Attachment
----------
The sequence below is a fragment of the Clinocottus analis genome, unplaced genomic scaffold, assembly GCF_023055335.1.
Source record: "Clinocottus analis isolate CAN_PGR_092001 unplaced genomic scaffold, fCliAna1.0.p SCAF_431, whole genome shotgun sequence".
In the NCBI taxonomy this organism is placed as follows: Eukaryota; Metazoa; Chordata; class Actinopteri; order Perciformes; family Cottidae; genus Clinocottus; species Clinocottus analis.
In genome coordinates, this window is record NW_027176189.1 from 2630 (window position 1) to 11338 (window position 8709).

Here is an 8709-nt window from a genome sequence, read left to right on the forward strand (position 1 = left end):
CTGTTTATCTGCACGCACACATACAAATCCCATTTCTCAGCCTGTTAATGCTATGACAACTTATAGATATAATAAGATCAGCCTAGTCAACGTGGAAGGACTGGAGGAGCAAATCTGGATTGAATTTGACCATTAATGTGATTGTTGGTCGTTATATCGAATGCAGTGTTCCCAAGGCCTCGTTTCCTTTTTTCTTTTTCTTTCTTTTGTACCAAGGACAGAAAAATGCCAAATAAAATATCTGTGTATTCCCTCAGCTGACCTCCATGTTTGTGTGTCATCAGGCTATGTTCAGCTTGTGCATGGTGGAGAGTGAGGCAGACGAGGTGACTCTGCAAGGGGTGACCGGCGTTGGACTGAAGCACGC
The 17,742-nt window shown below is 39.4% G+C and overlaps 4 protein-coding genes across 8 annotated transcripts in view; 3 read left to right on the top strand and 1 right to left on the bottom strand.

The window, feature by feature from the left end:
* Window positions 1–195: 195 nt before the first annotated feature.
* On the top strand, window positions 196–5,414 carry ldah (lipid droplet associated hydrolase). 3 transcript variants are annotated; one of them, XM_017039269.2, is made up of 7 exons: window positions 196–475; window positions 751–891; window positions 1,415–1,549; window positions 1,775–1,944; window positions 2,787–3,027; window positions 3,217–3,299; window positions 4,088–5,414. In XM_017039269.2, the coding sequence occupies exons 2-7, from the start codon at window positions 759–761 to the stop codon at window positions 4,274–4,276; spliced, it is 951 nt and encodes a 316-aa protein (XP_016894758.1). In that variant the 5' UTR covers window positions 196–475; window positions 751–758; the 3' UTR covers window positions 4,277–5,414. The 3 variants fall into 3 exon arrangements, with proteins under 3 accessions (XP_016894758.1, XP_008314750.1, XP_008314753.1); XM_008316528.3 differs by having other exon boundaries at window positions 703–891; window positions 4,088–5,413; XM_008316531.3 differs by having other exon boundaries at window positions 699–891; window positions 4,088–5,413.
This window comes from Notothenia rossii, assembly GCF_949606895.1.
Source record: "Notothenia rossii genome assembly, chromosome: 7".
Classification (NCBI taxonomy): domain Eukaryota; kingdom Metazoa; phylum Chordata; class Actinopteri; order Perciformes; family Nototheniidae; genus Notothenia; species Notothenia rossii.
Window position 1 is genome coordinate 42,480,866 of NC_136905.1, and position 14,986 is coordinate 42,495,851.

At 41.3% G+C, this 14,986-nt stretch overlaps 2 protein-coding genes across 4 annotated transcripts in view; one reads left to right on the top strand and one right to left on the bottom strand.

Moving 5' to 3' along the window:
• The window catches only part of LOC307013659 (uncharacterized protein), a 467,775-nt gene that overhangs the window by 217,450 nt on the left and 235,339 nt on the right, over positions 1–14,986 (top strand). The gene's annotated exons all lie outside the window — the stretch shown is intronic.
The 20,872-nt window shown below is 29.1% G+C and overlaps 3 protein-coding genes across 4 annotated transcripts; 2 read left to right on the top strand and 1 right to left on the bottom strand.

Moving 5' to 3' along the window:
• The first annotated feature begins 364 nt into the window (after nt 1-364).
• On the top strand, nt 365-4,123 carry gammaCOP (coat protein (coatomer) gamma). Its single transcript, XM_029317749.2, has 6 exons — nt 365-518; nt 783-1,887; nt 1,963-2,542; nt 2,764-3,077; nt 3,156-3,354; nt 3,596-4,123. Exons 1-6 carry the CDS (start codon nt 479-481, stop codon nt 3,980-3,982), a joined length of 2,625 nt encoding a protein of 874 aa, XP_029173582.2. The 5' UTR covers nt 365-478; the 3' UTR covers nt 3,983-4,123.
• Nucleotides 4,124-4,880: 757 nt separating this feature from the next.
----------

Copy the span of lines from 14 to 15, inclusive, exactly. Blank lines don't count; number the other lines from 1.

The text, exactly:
Window position 1 is genome coordinate 42,480,866 of NC_136905.1, and position 14,986 is coordinate 42,495,851.

At 41.3% G+C, this 14,986-nt stretch overlaps 2 protein-coding genes across 4 annotated transcripts in view; one reads left to right on the top strand and one right to left on the bottom strand.